Nestled between the banks of the Boise River and the foot of the Rocky Mountains, Boise offers student travel groups an exciting outdoor experience. The aptly named City of Trees is a recreational paradise, complete with miles of hiking trails and outdoor adventures any school trip can enjoy. Boise also boasts cultural and historical offerings spread throughout the city.
Student Travel Attractions in Boise
While it may be nicknamed the City of Trees, Boise could take on another name: City of Birds. It is home to two bird conservation groups, World Center for Birds of Prey and Idaho Bird Observatory (IBO). The World Center for Birds of Prey houses the Peregrine Fund, a non-profit founded on the concern that the peregrine falcon could go extinct. Your student tour can partake in their education programs and see falcons, eagles and condors firsthand. The Idaho Bird Observatory invites school field trips to lectures, training courses and IBO locations where they can watch the migratory habits of birds.
A little known fact that your student trip may not know about Boise is that it is home to the largest concentration of Basque people in the United States. Originally from the Spanish Basque region, this group of immigrants settled in Boise, setting up a haven where their culture could thrive. Today the Basque Museum and Cultural Center, the only such center in the United States, offers student tours a glimpse at Basque heritage.
For a sample of local history, you can bring your school trip to the Old Idaho Territorial Penitentiary, or the Old Pen. It is one of only four territorial penitentiaries still standing today, giving student tours a rare opportunity to see what prison life was like in the old days. “A visit to the Old Pen can begin with a video presentation recalling prison history, notorious inmates and daily prison life,” says Laurie McConnell, communications manager for the Boise Convention and Visitors Bureau. “Once inside the Yard, visitors can imagine life in the foreboding sandstone cellhouses, see the contrasting beauty of the historic rose gardens and view the effects of the 1973 riot. [You can] visit Solitary Confinement, known as ‘Siberia,’ as well as Death Row and the Gallows.”
If your school trip prefers mining tools to prison cells, the Idaho Museum of Mining and Geology is right next door. This museum is dedicated to Boise’s mining history, taking visitors back to the Gold Rush days. A fresh mix of history and nature can be found at the Anne Frank Human Rights Memorial, located on the Boise River. A facility built to embrace the Boise environment, the memorial features two reflective ponds, three waterfalls, a reading circle, an amphitheater and a life-size, bronze sculpture of Anne Frank. Just a step outside of the memorial is the Boise Greenbelt, a 16-mile stretch of green that runs along the river, connecting most of Boise’s public parks. Your student tour will enjoy walking along the paths, and many of the parks offer ideal spots for lunch.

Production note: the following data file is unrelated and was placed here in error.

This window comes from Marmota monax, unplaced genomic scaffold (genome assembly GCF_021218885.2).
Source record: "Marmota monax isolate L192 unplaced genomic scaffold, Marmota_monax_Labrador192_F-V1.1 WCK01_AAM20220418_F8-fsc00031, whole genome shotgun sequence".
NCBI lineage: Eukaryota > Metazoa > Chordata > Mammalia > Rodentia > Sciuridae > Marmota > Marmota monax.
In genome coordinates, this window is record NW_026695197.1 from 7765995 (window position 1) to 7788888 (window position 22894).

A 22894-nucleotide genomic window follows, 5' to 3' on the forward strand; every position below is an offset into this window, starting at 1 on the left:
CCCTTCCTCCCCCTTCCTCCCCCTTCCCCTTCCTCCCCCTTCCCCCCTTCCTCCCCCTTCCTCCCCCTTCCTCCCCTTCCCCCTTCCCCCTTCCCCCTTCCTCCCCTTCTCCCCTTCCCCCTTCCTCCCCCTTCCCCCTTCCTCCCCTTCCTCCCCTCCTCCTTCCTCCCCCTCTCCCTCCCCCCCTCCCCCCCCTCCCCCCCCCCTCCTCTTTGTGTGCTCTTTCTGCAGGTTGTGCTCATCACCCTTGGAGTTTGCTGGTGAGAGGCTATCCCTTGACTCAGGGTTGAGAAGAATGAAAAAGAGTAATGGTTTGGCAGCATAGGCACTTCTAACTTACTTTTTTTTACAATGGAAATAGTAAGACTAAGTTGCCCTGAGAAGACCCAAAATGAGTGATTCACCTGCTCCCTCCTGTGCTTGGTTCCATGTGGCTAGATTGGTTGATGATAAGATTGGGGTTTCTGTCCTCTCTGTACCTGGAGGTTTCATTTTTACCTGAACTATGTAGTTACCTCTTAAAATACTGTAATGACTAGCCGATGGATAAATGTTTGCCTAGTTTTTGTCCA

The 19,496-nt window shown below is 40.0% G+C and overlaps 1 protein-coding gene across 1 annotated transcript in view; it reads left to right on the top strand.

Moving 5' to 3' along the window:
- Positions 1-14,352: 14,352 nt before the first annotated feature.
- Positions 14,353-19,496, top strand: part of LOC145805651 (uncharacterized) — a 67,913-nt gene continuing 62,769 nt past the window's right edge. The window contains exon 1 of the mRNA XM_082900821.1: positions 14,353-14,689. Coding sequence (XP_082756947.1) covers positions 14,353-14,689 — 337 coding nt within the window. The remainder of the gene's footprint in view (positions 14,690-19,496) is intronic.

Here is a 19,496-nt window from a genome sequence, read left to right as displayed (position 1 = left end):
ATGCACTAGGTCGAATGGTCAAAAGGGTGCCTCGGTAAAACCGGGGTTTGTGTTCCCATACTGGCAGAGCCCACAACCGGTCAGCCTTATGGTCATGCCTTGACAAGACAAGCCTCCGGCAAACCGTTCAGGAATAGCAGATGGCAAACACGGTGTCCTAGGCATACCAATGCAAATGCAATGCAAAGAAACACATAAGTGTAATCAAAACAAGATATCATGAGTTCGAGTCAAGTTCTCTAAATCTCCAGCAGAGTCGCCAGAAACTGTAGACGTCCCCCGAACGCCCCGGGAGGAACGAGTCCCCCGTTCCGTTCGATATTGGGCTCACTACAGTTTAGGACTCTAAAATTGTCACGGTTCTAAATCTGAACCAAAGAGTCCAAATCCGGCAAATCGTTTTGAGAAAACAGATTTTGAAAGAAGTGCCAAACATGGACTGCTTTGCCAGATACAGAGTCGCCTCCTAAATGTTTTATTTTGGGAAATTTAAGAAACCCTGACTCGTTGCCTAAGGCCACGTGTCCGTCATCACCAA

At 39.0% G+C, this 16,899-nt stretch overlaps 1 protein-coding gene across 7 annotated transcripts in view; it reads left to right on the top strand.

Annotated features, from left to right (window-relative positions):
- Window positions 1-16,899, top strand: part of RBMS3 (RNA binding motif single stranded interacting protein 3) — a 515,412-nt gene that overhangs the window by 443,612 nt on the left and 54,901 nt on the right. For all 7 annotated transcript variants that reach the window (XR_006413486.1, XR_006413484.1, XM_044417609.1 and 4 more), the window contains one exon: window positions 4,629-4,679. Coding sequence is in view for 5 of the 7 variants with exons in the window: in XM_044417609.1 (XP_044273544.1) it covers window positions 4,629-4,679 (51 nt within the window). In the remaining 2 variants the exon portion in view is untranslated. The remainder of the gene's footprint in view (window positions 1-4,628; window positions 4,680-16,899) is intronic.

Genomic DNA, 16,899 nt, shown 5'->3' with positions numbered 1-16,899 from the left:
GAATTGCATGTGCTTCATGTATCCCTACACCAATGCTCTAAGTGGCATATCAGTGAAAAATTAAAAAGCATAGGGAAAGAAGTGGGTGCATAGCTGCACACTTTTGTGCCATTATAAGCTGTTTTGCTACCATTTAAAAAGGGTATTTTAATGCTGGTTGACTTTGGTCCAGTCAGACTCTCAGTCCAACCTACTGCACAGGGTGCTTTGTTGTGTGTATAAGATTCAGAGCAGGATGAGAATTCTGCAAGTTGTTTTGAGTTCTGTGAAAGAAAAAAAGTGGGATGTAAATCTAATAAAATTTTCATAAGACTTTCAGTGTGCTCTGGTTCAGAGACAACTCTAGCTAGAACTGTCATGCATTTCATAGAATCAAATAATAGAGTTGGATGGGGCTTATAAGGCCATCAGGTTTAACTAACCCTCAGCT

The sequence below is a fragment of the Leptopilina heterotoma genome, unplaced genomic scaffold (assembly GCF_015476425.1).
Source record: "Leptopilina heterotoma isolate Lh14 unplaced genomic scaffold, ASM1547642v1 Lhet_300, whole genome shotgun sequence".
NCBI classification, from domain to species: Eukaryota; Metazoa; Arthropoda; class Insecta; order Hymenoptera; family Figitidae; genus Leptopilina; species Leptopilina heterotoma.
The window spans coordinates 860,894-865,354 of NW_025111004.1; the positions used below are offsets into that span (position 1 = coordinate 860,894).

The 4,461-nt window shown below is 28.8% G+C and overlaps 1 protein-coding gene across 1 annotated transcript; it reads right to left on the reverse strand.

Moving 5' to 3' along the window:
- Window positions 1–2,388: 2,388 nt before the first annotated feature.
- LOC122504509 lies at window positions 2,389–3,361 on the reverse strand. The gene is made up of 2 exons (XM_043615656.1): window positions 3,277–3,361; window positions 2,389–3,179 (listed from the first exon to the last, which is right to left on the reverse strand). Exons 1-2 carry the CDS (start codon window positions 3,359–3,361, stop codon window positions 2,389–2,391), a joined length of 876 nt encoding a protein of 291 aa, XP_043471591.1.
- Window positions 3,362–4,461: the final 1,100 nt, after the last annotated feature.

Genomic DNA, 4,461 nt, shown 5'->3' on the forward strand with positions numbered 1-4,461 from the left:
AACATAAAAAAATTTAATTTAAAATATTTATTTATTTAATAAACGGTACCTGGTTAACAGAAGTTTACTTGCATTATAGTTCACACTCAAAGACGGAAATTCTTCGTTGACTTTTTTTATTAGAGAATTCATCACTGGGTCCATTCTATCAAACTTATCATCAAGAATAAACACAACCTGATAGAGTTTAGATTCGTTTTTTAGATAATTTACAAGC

Trolley or Train:Boise Sightseeing for Student Travel Groups
You can take your student tour on a city trolley with Boise Trolley Tours, which offers a 60-minute historic expedition through Boise’s downtown district. The company’s season runs from May to September, so if your school trip is visiting in the off-season, you’ll need to make a special reservation.
Boise’s Gold Rush and mining history can best be seen from the train tracks. Just north of Boise, the Thunder Mountain Line takes student tours through the mountains and along the Payette River. Riders can enjoy the wilderness from an open-air car as they roll on the same tracks that served early settlers.
Student Travel Groups Can Put on a Show in Boise
Boise offers locations where performing student travel programs can showcase their talents. Apart from the many public parks that offer facilities, Boise is home to the largest university in Idaho: Boise State University. The massive campus has venues at the Student Union, the University Square and the Amphitheatre. You will have to contact someone from the Communications and Marketing department.
Serving Up the Best Student Dining in Boise
With Boise’s diverse culture, there are plenty of dining options for your student travel group. The Basque community has a market downtown where student tours can venture for a quick bite. The market sells freshly made sandwiches and soups as well as Spanish-style tapas.
Boise offers a range of cuisines, so every palate—no matter how picky—can be satisfied. Take your school trip over to Brick Oven Bistro for classic American fare at a decent price, or head to Casanova Pizzeria, where your crew can dive into a wood-fired pie. But for a taste of original Boise, you need to get your students a plate of finger steaks. Two restaurants claiming to have the best finger steaks are O’Michaels and Sockeye Brewpub. Whichever one you choose, these greasy delicacies are sure to add a memorable dining experience to a school trip.
Student Accommodations in Boise
With almost 70 hotels in Boise, there are plenty of good options for student accommodations within the city. Your best bet is to start with Best Western Northwest Lodge. While it is a chain hotel, this location incorporates a feel of Idaho with its lodge décor, and your student travel group will be pleased with the complimentary breakfast. Safari Inn has a prime location near the Basque Cultural Center and the Capital Building, along with decent rates and free breakfast. Another option that may be well suited for student tours is Candlewood Suites. The hotel is close to Boise Town Square Mall, where students can enjoy a casual shopping experience, and room prices are economical for a school trip. You can also look in the neighboring towns of Meridian and Nampa for more hotel options.
With its mixture of culture and recreation, Boise is the perfect city for your next student trip. Your student travel group will thrive in the picturesque setting.